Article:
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Review: Project X Zone 2

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Hey, I think I know that guy!

As an idea Project X Zone 2 is wonderful. It takes players through different worlds celebrating the creativity and unique aspects of each game. Having our favourite characters mingling together as they form a vanguard against an ultimate evil is a concept taken straight out of a child's dream and put into this game. With big Japanese games franchises all throwing their hat into this title, equal exposure for each one can cause complications for a narratively driven game.

Project X Zone 2 may have a hard time keeping its story coherent but always has a surprise around each door keeping new and old school video game fans fixed onto the dual screens of the 3DS.

Project X Zone 2 (3DS [Revieweed])
Developer: Monolith Soft
Publisher: Bandai Namco Entertainment
Released: November 12, 2015 (JP), December 10, 2015 (KOR), February 16, 2016 (NA), February 12, 2016 (EU, AUS)
MSRP: $39.99

Project X Zone 2 is a strategy role-playing game featuring characters from SEGA, Namco Bandai, and Capcom. It will be one of the most bizarre crossovers for players that are not familiar with a lot of Japanese franchises as the game goes deep into each company's library bringing out characters from Sakura Wars, God Eater, and yes, even the Sega Saturn Mascot Segata Sanshiro. The large variety of characters can be intimidating but the game doesn't go too in-depth narratively into any one franchise going for generalised statements around the lore of each one. The game contains an encyclopaedia or "Crosspedia" for players wanting to learn more about each character, terminology, and aspects of the game. It's an all-inclusive document that works well for explaining the background behind each character but not so much for teaching players the advanced aspects of gameplay.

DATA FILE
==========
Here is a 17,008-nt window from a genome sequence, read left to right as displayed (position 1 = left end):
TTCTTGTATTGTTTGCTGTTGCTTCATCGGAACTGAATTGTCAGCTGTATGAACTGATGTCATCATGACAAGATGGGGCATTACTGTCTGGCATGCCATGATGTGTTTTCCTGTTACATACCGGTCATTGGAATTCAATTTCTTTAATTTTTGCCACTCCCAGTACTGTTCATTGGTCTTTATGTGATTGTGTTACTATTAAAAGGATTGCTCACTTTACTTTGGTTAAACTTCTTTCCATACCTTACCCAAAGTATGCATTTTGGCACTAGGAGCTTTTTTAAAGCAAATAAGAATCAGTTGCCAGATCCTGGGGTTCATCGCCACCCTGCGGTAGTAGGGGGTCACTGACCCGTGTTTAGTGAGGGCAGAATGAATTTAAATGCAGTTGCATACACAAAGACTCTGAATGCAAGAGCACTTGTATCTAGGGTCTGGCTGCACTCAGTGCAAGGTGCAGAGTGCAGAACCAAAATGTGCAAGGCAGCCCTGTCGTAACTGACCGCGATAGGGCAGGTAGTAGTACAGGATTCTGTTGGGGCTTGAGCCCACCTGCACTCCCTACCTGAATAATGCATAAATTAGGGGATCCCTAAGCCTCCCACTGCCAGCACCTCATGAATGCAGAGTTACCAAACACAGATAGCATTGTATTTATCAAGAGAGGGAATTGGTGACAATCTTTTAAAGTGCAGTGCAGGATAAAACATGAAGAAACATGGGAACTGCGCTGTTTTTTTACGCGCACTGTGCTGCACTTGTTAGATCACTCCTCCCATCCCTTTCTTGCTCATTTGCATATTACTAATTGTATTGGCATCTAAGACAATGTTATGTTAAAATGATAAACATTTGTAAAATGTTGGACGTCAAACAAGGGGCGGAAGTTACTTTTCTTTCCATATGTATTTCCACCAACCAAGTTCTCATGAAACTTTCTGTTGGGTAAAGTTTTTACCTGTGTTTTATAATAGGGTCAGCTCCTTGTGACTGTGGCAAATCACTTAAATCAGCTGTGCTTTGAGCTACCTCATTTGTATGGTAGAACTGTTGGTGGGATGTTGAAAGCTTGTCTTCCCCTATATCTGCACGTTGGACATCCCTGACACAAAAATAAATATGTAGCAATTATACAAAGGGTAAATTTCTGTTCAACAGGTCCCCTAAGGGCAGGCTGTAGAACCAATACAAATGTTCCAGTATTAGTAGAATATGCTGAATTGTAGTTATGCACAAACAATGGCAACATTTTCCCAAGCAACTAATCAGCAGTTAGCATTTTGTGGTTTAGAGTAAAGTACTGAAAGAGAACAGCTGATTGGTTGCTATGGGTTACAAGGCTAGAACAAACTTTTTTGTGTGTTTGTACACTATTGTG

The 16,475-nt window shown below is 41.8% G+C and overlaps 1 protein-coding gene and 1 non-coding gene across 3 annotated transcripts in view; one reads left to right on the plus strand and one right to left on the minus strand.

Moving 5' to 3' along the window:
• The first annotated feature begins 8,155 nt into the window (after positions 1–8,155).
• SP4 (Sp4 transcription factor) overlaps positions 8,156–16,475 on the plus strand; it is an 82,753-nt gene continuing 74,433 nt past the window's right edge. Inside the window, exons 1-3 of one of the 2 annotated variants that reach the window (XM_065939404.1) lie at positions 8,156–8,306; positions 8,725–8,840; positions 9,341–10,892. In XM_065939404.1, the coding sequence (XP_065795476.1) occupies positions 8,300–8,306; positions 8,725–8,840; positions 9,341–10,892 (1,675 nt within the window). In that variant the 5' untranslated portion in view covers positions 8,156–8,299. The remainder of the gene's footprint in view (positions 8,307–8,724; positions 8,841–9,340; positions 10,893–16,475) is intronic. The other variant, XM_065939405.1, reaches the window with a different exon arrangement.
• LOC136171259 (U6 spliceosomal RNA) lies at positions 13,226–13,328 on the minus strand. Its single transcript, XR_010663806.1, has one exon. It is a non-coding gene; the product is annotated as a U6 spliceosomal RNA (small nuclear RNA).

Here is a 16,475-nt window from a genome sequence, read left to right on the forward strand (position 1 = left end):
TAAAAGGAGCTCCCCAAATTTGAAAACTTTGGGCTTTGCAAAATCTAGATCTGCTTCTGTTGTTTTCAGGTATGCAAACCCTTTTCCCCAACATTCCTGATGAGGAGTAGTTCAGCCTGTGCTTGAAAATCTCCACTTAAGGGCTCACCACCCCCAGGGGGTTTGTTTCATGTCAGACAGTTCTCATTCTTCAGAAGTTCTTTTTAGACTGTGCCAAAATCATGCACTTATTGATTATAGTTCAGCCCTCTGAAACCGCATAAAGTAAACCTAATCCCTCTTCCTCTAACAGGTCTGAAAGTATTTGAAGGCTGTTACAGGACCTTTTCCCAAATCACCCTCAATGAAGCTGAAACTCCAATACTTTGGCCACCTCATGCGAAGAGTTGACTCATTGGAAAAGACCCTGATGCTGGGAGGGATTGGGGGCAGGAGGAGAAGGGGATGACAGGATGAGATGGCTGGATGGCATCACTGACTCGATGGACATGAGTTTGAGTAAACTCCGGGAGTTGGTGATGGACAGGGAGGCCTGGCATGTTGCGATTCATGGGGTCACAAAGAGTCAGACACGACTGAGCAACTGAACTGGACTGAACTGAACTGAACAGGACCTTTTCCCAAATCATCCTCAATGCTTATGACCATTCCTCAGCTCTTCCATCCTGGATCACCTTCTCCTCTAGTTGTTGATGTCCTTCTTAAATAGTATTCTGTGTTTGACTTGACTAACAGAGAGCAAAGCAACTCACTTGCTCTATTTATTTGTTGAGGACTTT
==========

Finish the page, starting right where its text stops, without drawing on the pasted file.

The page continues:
This title is a sequel to Project X Zone and continues the story of two warring factions Shinra and Ouma. They're original teams containing original characters for this cross-over series that recruit heroes and villains from games to fight for their cause. As the story progresses you will collect a bevy of different heroes, anti-heroes, and even antagonists to fight for Shinra as they try to stop Ouma and their plans. The story is pretty thin and serves as a means of delivering all the characters to different franchise locals like Kamurocho, Mallet Island, and Sword Valley. It is thrilling to see where the game will take you next and which character will be recruited into the party. As a newcomer to the Project X Zone games, I did not feel I was missing much from not playing the prequel. A lot of the story is self-contained bar some lines of dialogue making light reference to previous iteration or characters mentioning that they have met before. Plot progression can be meandering at times especially during the middle-end of the game as once you've seen all the characters the circumstances you end up in makes you feel you're taking one step forward followed by two steps back. 

On the gameplay side, Project X Zone 2 is fairly shallow on both the strategy and role-playing sides of the SRPG. The game is too easy for strategy and positioning to have any impact on battles and choosing upgrades feels less of a customizable choice but rather a necessity so you aren't underpowered for the next stage. I never felt my choice in upgrades affected my gameplay or strategy when going into battle. In the later game when your party size balloons, micromanaging equipment, and upgrading attacks become tedious and would have benefitted from an auto-assign function. The positioning of units only mattered when it came to the combat portions as they adjacent units can be called for assists or support. Therefore, bunching units together as much as possible was the strategy I utilised throughout the game with little consequence. Almost all the stages require the player to eliminate all targets so more variety would have been welcomed to incorporate more strategy in the game.